"Loyal souls" James Gillray, 1797. 1851,0901.882. The British Museum.

“Loyal souls” James Gillray, 1797. 1851,0901.882. The British Museum.

It is of interest to point out that some of Jeremiah Wherlings’ bottles stolen in 1764 were marked by the Jerusalem Tavern and that of Christopher Bartholomew in 1788 were sealed by Mr. Mendham of Jerusalem Tavern.  Jeremiah Wherling lived at the Bear and Ragged Staff in West Smithfield.  This would place him within a third of a mile from the Jerusalem Tavern.  Christopher Bartholomew kept White Conduit House in the parish of St. Mary, Islington.  White Conduit House was located around one mile north of the Jerusalem Tavern.  Christopher Bartholomew inherited a good fortunate from his parents and was believed to be worth £50,000. The Jerusalem Tavern was established in 1741 and located in Clerkenwell Green literally within St John’s Gate.  This gate was originally built in 1504 as the entrance to the Prioiry of St John of Jerusalem.  James Mendham, Esquire was the master of the tavern until 1812 when he passed away at the age of 80.[36]  John Britton served his apprenticeship under Mendham for six years beginning in 1787.  John Britton’s Uncle Samuel never paid his apprenticeship fees so Britton’s six years were spent forcing or finning wines then bottling, corking, and binning them.  Mendham did not mix or manufacture wines.  Instead he dealt in wines from at least Portugal, Spain, and Germany.  Britton likened his apprenticeship as “legal English slavery” for each day he had to bottle off and cork a certain number of dozens.  Working expediently in the candlelit cellars, he could accomplish his task in ten or eleven hours time.  In 1771 it was observed that at White Conduit House “in the summer vast numbers of people resort hither to drink tea, coffee, wine, &c.”[37] Perhaps the clientele of White Conduit House required the unadulterated wines of the Jerusalem Tavern.

Wine Cellar, Jerusalem Tavern, Clerkenwell. John Britton, “The auto-biography of John Britton”, 1850.

As far as cellar organization Lewis Beauvais kept an outer cellar where wine for daily sale was kept.  The inner cellar was the store cellar and locked with a padlock.[38] He also kept his foul wine in the outer cellar and not the locked, store cellar.   1755, William Dickswell Grimes had so much wine in his store-cellar that 20 or 30 gallons could be taken without notice.  He stored both bottles and casks in the cellar.  Mr. Barnard stored his bottles in his cellar in different locations based on the type of wine.  In 1762 Mr. Barnard kept his Sherry standing next to the Madeira in his cellar.[39]  Thirteen years later, Lewis Beauvais kept Champaign at the bottom of the cellar and Madeira at the bottom, right-hand side.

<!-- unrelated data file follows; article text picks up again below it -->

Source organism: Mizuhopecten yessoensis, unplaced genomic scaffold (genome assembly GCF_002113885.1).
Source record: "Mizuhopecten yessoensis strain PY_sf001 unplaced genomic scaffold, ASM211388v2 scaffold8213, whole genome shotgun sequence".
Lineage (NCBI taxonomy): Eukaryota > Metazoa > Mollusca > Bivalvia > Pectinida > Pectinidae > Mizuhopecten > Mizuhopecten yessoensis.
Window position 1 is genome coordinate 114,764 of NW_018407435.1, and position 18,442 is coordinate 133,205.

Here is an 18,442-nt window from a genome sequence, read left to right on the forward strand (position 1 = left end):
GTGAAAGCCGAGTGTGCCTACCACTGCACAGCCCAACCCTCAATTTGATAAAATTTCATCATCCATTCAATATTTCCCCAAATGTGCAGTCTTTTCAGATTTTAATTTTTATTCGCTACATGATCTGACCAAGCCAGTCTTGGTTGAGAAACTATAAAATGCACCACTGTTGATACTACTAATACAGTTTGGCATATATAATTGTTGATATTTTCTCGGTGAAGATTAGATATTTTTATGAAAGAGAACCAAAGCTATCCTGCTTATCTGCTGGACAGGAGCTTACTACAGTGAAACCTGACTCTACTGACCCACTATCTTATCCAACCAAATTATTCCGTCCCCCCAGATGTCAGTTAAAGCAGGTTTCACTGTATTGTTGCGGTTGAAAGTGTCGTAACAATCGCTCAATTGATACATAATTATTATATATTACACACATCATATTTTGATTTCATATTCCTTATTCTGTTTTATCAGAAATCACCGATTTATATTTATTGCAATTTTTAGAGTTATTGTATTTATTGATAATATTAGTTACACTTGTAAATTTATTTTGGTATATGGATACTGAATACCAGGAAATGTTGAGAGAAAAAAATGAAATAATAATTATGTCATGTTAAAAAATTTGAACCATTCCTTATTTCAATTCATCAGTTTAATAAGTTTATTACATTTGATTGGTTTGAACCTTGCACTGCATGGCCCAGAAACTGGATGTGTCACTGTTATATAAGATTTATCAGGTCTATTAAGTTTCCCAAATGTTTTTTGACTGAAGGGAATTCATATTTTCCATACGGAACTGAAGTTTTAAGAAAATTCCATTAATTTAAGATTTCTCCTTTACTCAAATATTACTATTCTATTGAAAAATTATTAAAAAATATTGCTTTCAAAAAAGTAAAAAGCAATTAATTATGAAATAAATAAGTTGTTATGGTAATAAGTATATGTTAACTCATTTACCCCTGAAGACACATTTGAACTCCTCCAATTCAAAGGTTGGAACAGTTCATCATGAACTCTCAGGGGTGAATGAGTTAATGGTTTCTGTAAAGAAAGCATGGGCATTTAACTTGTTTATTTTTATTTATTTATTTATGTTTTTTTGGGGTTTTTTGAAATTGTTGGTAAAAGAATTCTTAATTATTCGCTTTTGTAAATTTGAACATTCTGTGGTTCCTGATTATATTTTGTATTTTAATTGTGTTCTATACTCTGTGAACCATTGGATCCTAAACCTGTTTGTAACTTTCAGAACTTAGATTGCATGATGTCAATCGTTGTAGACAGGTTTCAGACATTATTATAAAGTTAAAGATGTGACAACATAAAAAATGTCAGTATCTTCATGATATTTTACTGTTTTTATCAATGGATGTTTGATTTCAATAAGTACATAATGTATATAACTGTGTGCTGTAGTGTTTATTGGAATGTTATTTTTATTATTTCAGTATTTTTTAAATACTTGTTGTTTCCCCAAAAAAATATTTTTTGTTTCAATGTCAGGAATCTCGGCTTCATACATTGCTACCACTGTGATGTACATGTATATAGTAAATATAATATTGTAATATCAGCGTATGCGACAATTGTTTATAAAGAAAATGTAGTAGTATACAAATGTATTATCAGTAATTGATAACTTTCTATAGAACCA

In 1776 bottled wine was still kept in a heap on the floor.  Sir Edward Barry comments that a large heap of bottles in a merchant’s cellar was completely covered with salt.[40]  After several months this lot was in much better condition than another lot which was bottled at the same time.  He goes on to recommend storing wine in clay amphora buried in the earthen cellar floor.  Wine may be drawn off by siphon into a bottle then covered with some oil and a pitched cork.  He considered this for immediate use.  Andre Simon writes that the idea cylindrical bottle for Port came into fashion in 1784.[41] This bottle was sealed with a cork and was neatly stacked inside the bins of a wine cellar.  This new method of storing wine came to the attention of Parliament.  Prior to 1786 I find no mention of bottles and bins in the Statutes at Large.  On Thursday, 22 June 1786, Parliament considered repealing certain duties on wine which would be replaced by new duties.[42]  Lord Loughborough discussed the difficulties of gauging wine mentioning the impossibility of accounting for bottles in bins.  Later that day Parliament did repeal the old acts and imposed new acts which required dealers and sealers of foreign wine to show the Office of Excise bins as well.[43]  John Britton comments that during his apprenticeship from 1787-1793 the exciseman visited the cellars once every fortnight and was required “to keep tabular entry of wines and spirits in the vaults and house, both in cask and bottle.  This occupied between two and three hours.”  Britton also had to account for the bottles in bins.   The first mention of bins in the Proceedings corresponds with Parliament’s new requirements for bottled wine in bins.  In 1787 the Knowlys stored their bottles in completely full bins.  That same year Thomas Hindman commented he stored his wine in bins which had a door.